- Update Render Settings: Update the render settings to the minimal requirements for rendering a DAZ scene correctly.
- Save Local Textures:
Save copies of all used textures in a local textures folder, and change
all paths to relative. The blend file must be saved first.
- Resize Textures: Replace selected textures with lower resolution copies to conserve memory. Local copies of the textures must have been saved first. Requires that Python and OpenCV have been installed on the computer.
- Change Resolution: Replace all textures of the selected meshes with lower resolution ones, if such textures have already been created.
- Change Colors: For all selected meshes, change the color of all materials with textures.
- Change Skin Colors: For all selected meshes, change the color of all materials representing skin, but keep the color of other meshes.
- Merge Materials: For all selected meshes, merge materials that are deemed identical (same textures etc.)
- Copy Materials: Copy materials from the active mesh to selected meshes.
- Prune Node Trees: Remove unused nodes in all materials for selected meshes.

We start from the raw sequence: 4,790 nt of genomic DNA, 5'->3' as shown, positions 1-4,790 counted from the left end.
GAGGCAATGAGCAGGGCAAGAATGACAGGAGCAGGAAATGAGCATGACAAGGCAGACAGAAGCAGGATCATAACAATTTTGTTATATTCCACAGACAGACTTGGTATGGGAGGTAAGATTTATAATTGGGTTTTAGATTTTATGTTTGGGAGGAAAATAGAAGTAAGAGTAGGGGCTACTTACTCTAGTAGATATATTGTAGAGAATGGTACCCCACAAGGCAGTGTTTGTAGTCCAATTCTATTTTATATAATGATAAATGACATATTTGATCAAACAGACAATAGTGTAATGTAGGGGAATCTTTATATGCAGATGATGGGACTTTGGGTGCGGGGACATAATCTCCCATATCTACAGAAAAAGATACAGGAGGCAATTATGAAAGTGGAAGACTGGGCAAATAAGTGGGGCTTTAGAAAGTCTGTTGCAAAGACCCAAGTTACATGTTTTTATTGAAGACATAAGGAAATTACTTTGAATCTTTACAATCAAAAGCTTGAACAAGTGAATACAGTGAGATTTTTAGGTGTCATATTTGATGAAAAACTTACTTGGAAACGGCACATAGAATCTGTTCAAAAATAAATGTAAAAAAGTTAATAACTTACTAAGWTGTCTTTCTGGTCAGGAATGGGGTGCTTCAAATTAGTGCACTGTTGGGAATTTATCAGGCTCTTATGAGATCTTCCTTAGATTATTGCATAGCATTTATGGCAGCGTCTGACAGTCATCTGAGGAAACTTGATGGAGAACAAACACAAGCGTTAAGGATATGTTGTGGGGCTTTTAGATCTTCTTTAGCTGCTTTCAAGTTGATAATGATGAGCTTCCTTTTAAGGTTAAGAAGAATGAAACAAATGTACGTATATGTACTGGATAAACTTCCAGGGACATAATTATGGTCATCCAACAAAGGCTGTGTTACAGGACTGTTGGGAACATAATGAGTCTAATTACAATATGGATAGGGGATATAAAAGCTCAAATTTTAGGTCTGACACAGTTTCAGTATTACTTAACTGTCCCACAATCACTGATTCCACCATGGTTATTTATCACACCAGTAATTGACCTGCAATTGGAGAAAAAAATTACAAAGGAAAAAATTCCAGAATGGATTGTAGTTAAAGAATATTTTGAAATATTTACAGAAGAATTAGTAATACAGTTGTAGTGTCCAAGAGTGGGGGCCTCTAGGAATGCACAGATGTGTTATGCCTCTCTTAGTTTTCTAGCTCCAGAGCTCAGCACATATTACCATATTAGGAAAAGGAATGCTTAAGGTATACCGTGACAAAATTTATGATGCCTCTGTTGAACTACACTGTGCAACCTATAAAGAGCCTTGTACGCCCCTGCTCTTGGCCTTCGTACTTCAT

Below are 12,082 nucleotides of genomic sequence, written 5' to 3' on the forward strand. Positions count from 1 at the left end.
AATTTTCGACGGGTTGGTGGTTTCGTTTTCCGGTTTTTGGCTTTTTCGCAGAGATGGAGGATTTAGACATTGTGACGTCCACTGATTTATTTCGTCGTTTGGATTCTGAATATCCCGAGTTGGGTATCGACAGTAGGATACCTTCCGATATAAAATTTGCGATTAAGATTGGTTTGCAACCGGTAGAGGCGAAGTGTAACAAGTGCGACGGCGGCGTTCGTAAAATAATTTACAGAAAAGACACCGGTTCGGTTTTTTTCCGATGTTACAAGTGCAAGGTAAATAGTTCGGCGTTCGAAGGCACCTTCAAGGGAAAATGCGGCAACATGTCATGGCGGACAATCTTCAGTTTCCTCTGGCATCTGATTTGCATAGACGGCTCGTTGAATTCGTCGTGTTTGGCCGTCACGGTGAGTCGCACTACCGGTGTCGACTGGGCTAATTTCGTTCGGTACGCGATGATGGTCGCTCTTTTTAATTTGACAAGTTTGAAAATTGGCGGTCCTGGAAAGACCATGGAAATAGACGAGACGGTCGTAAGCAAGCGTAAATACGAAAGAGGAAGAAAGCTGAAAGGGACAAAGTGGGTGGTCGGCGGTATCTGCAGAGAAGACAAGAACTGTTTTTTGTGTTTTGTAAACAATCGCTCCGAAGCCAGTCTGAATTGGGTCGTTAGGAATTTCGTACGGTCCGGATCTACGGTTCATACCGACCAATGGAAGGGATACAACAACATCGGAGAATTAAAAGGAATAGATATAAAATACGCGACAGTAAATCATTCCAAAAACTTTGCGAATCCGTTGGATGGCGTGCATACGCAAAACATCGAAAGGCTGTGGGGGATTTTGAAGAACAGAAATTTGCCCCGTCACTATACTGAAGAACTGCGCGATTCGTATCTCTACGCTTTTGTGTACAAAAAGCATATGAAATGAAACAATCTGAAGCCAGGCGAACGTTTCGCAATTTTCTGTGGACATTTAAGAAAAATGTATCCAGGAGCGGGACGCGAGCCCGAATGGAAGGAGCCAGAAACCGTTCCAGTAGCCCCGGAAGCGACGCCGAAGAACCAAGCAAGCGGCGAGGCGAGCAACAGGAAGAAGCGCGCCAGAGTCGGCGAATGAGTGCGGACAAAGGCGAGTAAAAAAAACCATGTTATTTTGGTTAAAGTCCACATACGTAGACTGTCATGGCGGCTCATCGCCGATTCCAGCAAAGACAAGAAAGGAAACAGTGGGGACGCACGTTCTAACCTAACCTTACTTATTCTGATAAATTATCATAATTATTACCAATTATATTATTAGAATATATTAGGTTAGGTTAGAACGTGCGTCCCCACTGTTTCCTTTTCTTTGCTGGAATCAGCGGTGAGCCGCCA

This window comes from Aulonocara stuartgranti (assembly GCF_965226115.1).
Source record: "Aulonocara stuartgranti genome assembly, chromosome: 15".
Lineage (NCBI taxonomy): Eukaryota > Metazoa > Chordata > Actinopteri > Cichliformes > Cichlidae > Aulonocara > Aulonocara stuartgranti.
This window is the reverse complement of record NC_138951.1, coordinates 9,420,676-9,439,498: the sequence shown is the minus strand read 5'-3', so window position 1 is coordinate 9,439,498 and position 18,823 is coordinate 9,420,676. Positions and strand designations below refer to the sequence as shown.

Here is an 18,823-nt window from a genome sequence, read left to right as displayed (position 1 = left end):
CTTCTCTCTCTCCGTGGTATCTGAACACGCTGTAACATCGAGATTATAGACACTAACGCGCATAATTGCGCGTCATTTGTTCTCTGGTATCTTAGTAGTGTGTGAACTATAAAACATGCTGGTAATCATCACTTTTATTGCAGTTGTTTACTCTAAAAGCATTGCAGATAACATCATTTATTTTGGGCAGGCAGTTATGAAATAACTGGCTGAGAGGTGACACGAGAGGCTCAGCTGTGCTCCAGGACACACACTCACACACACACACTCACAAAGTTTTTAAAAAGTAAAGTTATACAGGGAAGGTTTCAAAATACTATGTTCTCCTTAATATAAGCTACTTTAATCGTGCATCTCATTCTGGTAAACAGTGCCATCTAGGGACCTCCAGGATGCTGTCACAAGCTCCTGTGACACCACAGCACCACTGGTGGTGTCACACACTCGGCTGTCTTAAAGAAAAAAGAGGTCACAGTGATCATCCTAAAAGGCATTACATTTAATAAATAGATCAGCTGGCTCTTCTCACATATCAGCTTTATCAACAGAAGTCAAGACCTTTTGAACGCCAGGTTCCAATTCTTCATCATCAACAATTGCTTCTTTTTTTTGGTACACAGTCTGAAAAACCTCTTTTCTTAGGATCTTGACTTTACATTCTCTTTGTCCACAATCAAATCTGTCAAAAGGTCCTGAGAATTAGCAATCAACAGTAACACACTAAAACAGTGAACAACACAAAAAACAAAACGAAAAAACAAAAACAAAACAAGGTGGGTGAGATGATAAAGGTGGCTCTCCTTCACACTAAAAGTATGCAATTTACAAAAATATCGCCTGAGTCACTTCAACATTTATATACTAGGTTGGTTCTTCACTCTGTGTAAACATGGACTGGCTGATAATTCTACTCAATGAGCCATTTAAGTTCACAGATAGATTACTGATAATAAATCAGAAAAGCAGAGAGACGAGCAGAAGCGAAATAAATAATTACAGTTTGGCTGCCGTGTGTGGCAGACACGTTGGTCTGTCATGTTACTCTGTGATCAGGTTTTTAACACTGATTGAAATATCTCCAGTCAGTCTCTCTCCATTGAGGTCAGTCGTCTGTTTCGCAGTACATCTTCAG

- Launch Material Editor: The material editor allows you to make consistent changes over several materials at once.
- Reset Materials: Reset materials to their original states, undoing any changes made by the material editor.
This section changes some material settings. Everything can of course be
changed in the compositor (for Cycles materials) or in the material and
texture contexts. However, meshes imported from DAZ Studio often have
many materials - a Genesis 8 character has sixteen - and updating each
of those manually would be tedious.
Update Render Settings
imported from DAZ Studio will only render correctly with the
appropriate values of some render settings. The lights in the scene must
also satisfy some conditions. When you import a scene with the Daz
Importer those values are normally updated automatically. However, if
you append or link a Daz character into an existing scene, the render
settings are not updated. And if you add a new light to the scene, it
may not have sufficient settings. This tool force an update of all
render and light settings to minimal values.
|Left: Light Paths set to Direct Light. Right: After Update Render Settings.|
This shows an example how the render settings are updated.
Save Local Textures